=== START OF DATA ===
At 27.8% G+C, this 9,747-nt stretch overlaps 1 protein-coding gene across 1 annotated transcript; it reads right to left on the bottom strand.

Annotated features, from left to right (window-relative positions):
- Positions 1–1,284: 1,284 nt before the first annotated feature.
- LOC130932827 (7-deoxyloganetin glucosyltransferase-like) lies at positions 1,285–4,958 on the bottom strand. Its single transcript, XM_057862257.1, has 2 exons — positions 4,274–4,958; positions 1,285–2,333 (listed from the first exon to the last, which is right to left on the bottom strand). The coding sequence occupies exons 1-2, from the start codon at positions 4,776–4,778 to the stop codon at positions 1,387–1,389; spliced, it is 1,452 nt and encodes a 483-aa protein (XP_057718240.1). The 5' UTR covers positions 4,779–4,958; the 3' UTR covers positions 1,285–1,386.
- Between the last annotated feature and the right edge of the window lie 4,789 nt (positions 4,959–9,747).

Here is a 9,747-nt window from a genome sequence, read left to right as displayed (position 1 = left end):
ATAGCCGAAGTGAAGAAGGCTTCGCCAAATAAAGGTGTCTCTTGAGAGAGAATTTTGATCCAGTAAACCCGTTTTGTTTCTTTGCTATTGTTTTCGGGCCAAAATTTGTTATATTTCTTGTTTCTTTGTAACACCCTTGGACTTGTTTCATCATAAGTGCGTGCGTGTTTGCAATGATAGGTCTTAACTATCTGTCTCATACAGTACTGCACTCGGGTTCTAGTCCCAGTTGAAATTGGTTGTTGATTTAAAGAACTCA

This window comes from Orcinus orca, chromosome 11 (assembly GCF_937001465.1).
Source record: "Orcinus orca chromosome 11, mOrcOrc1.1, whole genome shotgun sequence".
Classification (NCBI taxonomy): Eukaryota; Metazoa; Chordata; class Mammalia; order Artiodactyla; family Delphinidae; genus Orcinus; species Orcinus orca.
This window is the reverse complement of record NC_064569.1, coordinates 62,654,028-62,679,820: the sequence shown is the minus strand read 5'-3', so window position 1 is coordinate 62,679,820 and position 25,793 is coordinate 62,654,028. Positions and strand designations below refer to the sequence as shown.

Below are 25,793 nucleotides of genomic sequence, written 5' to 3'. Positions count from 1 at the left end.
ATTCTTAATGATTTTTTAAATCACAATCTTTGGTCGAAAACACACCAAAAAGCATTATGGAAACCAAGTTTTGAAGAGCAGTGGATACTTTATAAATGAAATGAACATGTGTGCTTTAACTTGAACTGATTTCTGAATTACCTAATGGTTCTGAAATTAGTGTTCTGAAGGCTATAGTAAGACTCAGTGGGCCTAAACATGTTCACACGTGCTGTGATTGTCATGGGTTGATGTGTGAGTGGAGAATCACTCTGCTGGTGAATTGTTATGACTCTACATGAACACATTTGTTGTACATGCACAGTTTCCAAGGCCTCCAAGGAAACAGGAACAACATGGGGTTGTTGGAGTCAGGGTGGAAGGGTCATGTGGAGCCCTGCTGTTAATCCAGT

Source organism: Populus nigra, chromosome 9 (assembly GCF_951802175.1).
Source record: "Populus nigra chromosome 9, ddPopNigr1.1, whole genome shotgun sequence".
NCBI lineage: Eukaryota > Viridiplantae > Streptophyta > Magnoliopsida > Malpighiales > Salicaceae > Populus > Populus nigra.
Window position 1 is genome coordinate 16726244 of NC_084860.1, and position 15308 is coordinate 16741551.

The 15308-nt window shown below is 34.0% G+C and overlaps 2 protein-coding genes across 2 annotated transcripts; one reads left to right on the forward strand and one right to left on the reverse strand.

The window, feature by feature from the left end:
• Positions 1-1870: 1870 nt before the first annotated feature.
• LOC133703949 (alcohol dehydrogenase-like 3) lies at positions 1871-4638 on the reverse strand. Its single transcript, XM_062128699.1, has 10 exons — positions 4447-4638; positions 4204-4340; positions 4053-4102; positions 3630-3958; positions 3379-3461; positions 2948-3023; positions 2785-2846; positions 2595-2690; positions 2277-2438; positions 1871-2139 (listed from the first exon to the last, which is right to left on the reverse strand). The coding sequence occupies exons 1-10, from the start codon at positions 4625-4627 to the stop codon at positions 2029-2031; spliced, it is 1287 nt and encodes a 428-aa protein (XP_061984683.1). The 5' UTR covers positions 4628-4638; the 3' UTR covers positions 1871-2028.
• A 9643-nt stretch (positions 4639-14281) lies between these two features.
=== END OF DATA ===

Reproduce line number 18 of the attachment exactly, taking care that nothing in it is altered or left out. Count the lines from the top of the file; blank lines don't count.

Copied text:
The 15308-nt window shown below is 34.0% G+C and overlaps 2 protein-coding genes across 2 annotated transcripts; one reads left to right on the forward strand and one right to left on the reverse strand.